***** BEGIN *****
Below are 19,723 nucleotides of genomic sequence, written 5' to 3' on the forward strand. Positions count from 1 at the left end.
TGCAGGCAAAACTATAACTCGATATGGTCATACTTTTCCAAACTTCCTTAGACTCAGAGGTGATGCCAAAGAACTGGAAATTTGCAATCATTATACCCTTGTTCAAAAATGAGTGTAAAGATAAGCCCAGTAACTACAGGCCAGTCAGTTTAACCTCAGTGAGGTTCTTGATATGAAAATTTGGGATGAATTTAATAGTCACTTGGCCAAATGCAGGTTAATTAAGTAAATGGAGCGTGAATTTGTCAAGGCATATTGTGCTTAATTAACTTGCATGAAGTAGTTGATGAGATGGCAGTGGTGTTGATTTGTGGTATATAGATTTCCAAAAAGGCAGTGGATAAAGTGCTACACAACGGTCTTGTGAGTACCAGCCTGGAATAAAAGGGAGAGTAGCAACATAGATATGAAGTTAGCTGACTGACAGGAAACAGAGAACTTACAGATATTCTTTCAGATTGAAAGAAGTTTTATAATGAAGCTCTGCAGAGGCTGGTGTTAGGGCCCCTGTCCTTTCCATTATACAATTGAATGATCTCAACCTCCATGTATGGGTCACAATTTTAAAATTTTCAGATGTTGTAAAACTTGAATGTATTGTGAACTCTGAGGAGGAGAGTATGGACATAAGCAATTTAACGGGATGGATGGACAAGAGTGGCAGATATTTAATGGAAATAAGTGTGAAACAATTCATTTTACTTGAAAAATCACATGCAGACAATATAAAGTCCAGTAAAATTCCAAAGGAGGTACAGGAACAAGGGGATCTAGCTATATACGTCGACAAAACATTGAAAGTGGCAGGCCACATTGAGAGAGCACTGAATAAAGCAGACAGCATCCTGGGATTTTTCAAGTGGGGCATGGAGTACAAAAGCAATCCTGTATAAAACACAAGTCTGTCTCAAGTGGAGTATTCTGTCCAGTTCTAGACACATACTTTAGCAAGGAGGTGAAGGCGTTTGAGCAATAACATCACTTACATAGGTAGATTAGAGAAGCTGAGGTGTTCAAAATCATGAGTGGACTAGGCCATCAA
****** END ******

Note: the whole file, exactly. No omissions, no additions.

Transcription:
Below are 19,723 nucleotides of genomic sequence, written 5' to 3' on the forward strand. Positions count from 1 at the left end.
TGCAGGCAAAACTATAACTCGATATGGTCATACTTTTCCAAACTTCCTTAGACTCAGAGGTGATGCCAAAGAACTGGAAATTTGCAATCATTATACCCTTGTTCAAAAATGAGTGTAAAGATAAGCCCAGTAACTACAGGCCAGTCAGTTTAACCTCAGTGAGGTTCTTGATATGAAAATTTGGGATGAATTTAATAGTCACTTGGCCAAATGCAGGTTAATTAAGTAAATGGAGCGTGAATTTGTCAAGGCATATTGTGCTTAATTAACTTGCATGAAGTAGTTGATGAGATGGCAGTGGTGTTGATTTGTGGTATATAGATTTCCAAAAAGGCAGTGGATAAAGTGCTACACAACGGTCTTGTGAGTACCAGCCTGGAATAAAAGGGAGAGTAGCAACATAGATATGAAGTTAGCTGACTGACAGGAAACAGAGAACTTACAGATATTCTTTCAGATTGAAAGAAGTTTTATAATGAAGCTCTGCAGAGGCTGGTGTTAGGGCCCCTGTCCTTTCCATTATACAATTGAATGATCTCAACCTCCATGTATGGGTCACAATTTTAAAATTTTCAGATGTTGTAAAACTTGAATGTATTGTGAACTCTGAGGAGGAGAGTATGGACATAAGCAATTTAACGGGATGGATGGACAAGAGTGGCAGATATTTAATGGAAATAAGTGTGAAACAATTCATTTTACTTGAAAAATCACATGCAGACAATATAAAGTCCAGTAAAATTCCAAAGGAGGTACAGGAACAAGGGGATCTAGCTATATACGTCGACAAAACATTGAAAGTGGCAGGCCACATTGAGAGAGCACTGAATAAAGCAGACAGCATCCTGGGATTTTTCAAGTGGGGCATGGAGTACAAAAGCAATCCTGTATAAAACACAAGTCTGTCTCAAGTGGAGTATTCTGTCCAGTTCTAGACACATACTTTAGCAAGGAGGTGAAGGCGTTTGAGCAATAACATCACTTACATAGGTAGATTAGAGAAGCTGAGGTGTTCAAAATCATGAGTGGACTAGGCCATCAA